Scott Johnson

I think the number of e-mails police chiefs receive has about doubled since the pandemic hit. I bet each day there are twenty new e-mails offering to sell the police department COVID-19 protective supplies. The problem is we have never heard of most of these companies and the supplies are overpriced and would probably never be delivered. There are the unscrupulous that want to take advantage of people’s concerns to make quick profits, including illegal profits. I planned to write about this in this column, until I received an e-mail from ElderCircle.

ElderCircle has published a very comprehensive list of these frauds that primarily target older adults in our community. It is worth making sure that everyone in our community is aware of them. So, with their permission, I would like to share them with you to make sure you are not a victim of these scams.

Counterfeit Stimulus Checks: You might receive what appears to be an authentic check, but is actually fake. Included will be a number to call to verify your information. Providing this information to them is simply a way for them to gain access to your checking account so they can take your money or use your personal information to secure credit cards and other documents.

IRS Scams: Someone calls you pretending to be from the IRS saying that they need your financial information in order for you to receive your stimulus check. Don’t fall for this! The IRS has told us that they will never call you unless they are returning your call. They will also not contact you via text message or on social media.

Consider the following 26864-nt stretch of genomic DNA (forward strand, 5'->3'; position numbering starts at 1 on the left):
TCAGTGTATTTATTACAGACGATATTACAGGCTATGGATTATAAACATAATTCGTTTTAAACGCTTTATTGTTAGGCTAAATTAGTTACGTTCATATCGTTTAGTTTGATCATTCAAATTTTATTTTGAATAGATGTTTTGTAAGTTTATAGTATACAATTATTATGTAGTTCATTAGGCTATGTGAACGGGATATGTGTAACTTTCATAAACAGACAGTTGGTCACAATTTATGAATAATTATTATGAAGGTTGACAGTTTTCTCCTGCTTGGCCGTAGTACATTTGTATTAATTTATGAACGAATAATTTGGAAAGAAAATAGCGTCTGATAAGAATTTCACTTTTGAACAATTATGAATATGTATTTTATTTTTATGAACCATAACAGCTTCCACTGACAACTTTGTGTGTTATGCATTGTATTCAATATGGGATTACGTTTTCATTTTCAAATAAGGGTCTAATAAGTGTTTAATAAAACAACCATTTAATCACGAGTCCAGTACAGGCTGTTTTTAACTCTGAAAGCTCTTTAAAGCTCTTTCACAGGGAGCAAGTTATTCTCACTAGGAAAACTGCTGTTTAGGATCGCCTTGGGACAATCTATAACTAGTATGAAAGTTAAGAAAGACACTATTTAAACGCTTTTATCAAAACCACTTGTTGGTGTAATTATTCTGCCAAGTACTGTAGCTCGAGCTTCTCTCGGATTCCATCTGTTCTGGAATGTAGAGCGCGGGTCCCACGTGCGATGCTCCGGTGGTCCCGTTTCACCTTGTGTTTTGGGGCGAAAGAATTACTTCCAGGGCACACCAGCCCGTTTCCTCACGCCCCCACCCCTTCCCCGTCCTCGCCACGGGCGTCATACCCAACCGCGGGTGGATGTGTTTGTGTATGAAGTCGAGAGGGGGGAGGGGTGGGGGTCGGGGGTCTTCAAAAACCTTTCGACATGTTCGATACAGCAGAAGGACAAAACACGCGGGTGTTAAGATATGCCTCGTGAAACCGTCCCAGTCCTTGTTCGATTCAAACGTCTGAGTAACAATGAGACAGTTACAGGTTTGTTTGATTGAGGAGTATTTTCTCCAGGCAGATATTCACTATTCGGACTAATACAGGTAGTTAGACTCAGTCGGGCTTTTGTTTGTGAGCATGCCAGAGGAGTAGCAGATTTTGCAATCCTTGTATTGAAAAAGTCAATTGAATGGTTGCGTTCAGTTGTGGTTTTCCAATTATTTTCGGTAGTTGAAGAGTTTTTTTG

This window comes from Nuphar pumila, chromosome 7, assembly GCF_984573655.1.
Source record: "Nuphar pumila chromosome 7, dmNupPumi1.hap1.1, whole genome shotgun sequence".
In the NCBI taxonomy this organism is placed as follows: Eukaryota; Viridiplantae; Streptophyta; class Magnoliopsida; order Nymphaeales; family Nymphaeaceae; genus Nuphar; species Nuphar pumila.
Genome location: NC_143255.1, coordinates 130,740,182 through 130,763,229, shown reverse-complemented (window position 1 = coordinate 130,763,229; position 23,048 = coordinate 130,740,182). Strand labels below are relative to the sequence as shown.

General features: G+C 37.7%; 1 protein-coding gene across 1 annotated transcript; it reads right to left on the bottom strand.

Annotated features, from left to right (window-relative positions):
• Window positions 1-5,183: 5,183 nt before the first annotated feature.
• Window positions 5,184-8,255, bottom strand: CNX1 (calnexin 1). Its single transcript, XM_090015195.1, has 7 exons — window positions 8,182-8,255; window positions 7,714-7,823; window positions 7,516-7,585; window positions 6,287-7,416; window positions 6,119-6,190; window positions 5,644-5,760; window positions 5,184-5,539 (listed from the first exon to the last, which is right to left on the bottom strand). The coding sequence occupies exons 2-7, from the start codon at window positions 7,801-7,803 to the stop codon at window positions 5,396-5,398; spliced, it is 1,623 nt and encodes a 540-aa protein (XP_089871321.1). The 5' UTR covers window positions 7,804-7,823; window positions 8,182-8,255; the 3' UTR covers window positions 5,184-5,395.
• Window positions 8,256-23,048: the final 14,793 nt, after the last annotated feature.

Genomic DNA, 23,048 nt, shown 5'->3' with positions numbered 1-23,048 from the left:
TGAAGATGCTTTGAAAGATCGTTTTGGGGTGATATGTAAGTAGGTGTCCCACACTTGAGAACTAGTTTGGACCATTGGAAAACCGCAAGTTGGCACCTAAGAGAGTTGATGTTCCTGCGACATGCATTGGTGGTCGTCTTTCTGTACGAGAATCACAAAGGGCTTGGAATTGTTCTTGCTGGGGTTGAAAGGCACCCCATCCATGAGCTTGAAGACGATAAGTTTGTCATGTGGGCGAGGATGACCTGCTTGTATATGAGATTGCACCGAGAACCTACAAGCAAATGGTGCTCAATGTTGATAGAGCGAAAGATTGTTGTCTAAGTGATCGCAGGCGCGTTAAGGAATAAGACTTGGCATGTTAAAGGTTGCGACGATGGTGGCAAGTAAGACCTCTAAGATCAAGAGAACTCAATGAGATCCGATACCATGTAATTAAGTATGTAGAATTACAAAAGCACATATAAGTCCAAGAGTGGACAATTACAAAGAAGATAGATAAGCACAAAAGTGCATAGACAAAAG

Fake COVID Vaccines/Test Kits: Someone might try to sell you test kits or other products that they say you can use to test for the virus or that will prevent the virus. These might be vaccines, pills with high doses of Vitamin C or some kind of air filter system that they say will remove COVID-19 from the air in your home. There is no cure or vaccine for this virus at this time and testing is only available from your medical professional. None of these are delivered to your house.

Errands-Grocery-shopping/Medication Pick-up: Be careful of someone you don’t know calling to offer to run errands for you such as grocery shopping and picking up medications or other supplies. These individuals will take your cash and never be seen again, leaving you empty-handed.

Scams Targeting Your Social Security Benefits: Someone calls you to say that, due to COVID-19, your Social Security benefits will be decreased or suspended unless you provide personal information or send them money to maintain regular benefit payments during this period. Whether by text, email or letter, any communication saying that you will not receive your benefits due to COVID-19 is a scam.

Online Shopping: Many of us are now going online to buy groceries, medical masks and cleaning supplies. Please be sure to purchase these goods directly from an established store or legitimate internet service.

Church Scam: This one has struck in Grand Rapids a couple of times. Typically, parishioners receive an e-mail claiming to be from their local pastor asking for money for a legitimate purpose related to the pandemic. This will be centered around helping those in need. One version asks that cash gift cards be purchased. Unfortunately, the e-mail does not really come from the church. When in doubt, call the church.

These are many of the scams out there but not all of them. Please do as ElderCircle has done and make sure your family members and friends are aware of them.


Recommended for you

Load comments